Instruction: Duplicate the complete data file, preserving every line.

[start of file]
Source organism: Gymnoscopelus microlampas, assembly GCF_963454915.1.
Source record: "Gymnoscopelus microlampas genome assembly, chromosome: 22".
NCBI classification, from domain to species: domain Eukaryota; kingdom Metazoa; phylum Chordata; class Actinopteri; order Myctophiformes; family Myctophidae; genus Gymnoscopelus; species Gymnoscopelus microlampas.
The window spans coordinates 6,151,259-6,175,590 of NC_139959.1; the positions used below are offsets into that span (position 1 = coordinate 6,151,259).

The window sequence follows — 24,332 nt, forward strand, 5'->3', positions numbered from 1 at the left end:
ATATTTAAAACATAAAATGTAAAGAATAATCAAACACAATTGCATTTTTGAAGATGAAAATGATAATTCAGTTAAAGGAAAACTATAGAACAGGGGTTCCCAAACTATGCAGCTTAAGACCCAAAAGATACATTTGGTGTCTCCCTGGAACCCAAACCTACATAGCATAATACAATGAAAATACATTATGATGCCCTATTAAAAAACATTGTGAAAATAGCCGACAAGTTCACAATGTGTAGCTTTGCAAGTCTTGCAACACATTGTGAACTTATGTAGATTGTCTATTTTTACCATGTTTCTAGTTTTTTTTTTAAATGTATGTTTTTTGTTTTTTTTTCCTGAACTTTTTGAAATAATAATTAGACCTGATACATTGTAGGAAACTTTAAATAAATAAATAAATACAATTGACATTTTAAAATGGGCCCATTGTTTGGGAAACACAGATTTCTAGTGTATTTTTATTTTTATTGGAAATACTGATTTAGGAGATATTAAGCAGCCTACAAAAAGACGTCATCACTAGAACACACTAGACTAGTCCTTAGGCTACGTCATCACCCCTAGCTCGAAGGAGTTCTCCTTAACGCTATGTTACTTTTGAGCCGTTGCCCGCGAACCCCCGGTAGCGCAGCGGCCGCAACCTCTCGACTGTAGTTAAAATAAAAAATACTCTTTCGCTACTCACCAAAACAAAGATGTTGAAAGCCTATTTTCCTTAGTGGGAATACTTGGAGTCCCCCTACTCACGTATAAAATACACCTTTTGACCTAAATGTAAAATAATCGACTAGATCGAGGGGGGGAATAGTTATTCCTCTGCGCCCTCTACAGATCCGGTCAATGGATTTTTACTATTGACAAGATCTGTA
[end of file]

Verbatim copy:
Source organism: Gymnoscopelus microlampas, assembly GCF_963454915.1.
Source record: "Gymnoscopelus microlampas genome assembly, chromosome: 22".
NCBI classification, from domain to species: domain Eukaryota; kingdom Metazoa; phylum Chordata; class Actinopteri; order Myctophiformes; family Myctophidae; genus Gymnoscopelus; species Gymnoscopelus microlampas.
The window spans coordinates 6,151,259-6,175,590 of NC_139959.1; the positions used below are offsets into that span (position 1 = coordinate 6,151,259).

The window sequence follows — 24,332 nt, forward strand, 5'->3', positions numbered from 1 at the left end:
ATATTTAAAACATAAAATGTAAAGAATAATCAAACACAATTGCATTTTTGAAGATGAAAATGATAATTCAGTTAAAGGAAAACTATAGAACAGGGGTTCCCAAACTATGCAGCTTAAGACCCAAAAGATACATTTGGTGTCTCCCTGGAACCCAAACCTACATAGCATAATACAATGAAAATACATTATGATGCCCTATTAAAAAACATTGTGAAAATAGCCGACAAGTTCACAATGTGTAGCTTTGCAAGTCTTGCAACACATTGTGAACTTATGTAGATTGTCTATTTTTACCATGTTTCTAGTTTTTTTTTTAAATGTATGTTTTTTGTTTTTTTTTCCTGAACTTTTTGAAATAATAATTAGACCTGATACATTGTAGGAAACTTTAAATAAATAAATAAATACAATTGACATTTTAAAATGGGCCCATTGTTTGGGAAACACAGATTTCTAGTGTATTTTTATTTTTATTGGAAATACTGATTTAGGAGATATTAAGCAGCCTACAAAAAGACGTCATCACTAGAACACACTAGACTAGTCCTTAGGCTACGTCATCACCCCTAGCTCGAAGGAGTTCTCCTTAACGCTATGTTACTTTTGAGCCGTTGCCCGCGAACCCCCGGTAGCGCAGCGGCCGCAACCTCTCGACTGTAGTTAAAATAAAAAATACTCTTTCGCTACTCACCAAAACAAAGATGTTGAAAGCCTATTTTCCTTAGTGGGAATACTTGGAGTCCCCCTACTCACGTATAAAATACACCTTTTGACCTAAATGTAAAATAATCGACTAGATCGAGGGGGGGAATAGTTATTCCTCTGCGCCCTCTACAGATCCGGTCAATGGATTTTTACTATTGACAAGATCTGTA